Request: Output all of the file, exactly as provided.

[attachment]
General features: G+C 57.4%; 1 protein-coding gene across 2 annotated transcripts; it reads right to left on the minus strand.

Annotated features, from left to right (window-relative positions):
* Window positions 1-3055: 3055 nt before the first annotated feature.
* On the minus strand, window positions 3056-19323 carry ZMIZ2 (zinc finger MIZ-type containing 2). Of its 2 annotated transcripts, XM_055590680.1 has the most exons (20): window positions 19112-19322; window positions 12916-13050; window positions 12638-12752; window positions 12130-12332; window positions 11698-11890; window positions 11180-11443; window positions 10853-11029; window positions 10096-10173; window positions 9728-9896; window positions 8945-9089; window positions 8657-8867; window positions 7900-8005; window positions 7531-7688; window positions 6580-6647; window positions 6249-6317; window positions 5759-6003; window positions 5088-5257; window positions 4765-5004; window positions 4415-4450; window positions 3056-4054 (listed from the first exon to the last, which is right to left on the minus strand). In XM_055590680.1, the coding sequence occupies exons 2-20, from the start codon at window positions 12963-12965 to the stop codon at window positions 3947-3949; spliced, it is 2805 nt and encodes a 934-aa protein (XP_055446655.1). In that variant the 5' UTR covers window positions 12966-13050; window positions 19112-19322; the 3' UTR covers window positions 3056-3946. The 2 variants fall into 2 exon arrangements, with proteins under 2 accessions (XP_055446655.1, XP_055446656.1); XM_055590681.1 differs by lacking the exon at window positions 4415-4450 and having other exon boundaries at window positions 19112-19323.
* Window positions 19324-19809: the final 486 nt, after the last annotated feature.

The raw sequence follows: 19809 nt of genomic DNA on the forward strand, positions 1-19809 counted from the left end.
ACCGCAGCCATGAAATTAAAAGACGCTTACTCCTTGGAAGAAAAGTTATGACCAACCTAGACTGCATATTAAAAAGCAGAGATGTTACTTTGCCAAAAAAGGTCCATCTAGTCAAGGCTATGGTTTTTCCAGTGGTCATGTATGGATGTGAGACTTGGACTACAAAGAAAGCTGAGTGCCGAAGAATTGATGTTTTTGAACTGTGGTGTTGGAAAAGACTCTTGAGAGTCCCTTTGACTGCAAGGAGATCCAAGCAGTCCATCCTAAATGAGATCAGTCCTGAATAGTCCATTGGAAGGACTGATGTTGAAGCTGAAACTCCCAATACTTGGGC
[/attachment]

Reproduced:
General features: G+C 57.4%; 1 protein-coding gene across 2 annotated transcripts; it reads right to left on the minus strand.

Annotated features, from left to right (window-relative positions):
* Window positions 1-3055: 3055 nt before the first annotated feature.
* On the minus strand, window positions 3056-19323 carry ZMIZ2 (zinc finger MIZ-type containing 2). Of its 2 annotated transcripts, XM_055590680.1 has the most exons (20): window positions 19112-19322; window positions 12916-13050; window positions 12638-12752; window positions 12130-12332; window positions 11698-11890; window positions 11180-11443; window positions 10853-11029; window positions 10096-10173; window positions 9728-9896; window positions 8945-9089; window positions 8657-8867; window positions 7900-8005; window positions 7531-7688; window positions 6580-6647; window positions 6249-6317; window positions 5759-6003; window positions 5088-5257; window positions 4765-5004; window positions 4415-4450; window positions 3056-4054 (listed from the first exon to the last, which is right to left on the minus strand). In XM_055590680.1, the coding sequence occupies exons 2-20, from the start codon at window positions 12963-12965 to the stop codon at window positions 3947-3949; spliced, it is 2805 nt and encodes a 934-aa protein (XP_055446655.1). In that variant the 5' UTR covers window positions 12966-13050; window positions 19112-19322; the 3' UTR covers window positions 3056-3946. The 2 variants fall into 2 exon arrangements, with proteins under 2 accessions (XP_055446655.1, XP_055446656.1); XM_055590681.1 differs by lacking the exon at window positions 4415-4450 and having other exon boundaries at window positions 19112-19323.
* Window positions 19324-19809: the final 486 nt, after the last annotated feature.

The raw sequence follows: 19809 nt of genomic DNA on the forward strand, positions 1-19809 counted from the left end.
ACCGCAGCCATGAAATTAAAAGACGCTTACTCCTTGGAAGAAAAGTTATGACCAACCTAGACTGCATATTAAAAAGCAGAGATGTTACTTTGCCAAAAAAGGTCCATCTAGTCAAGGCTATGGTTTTTCCAGTGGTCATGTATGGATGTGAGACTTGGACTACAAAGAAAGCTGAGTGCCGAAGAATTGATGTTTTTGAACTGTGGTGTTGGAAAAGACTCTTGAGAGTCCCTTTGACTGCAAGGAGATCCAAGCAGTCCATCCTAAATGAGATCAGTCCTGAATAGTCCATTGGAAGGACTGATGTTGAAGCTGAAACTCCCAATACTTGGGC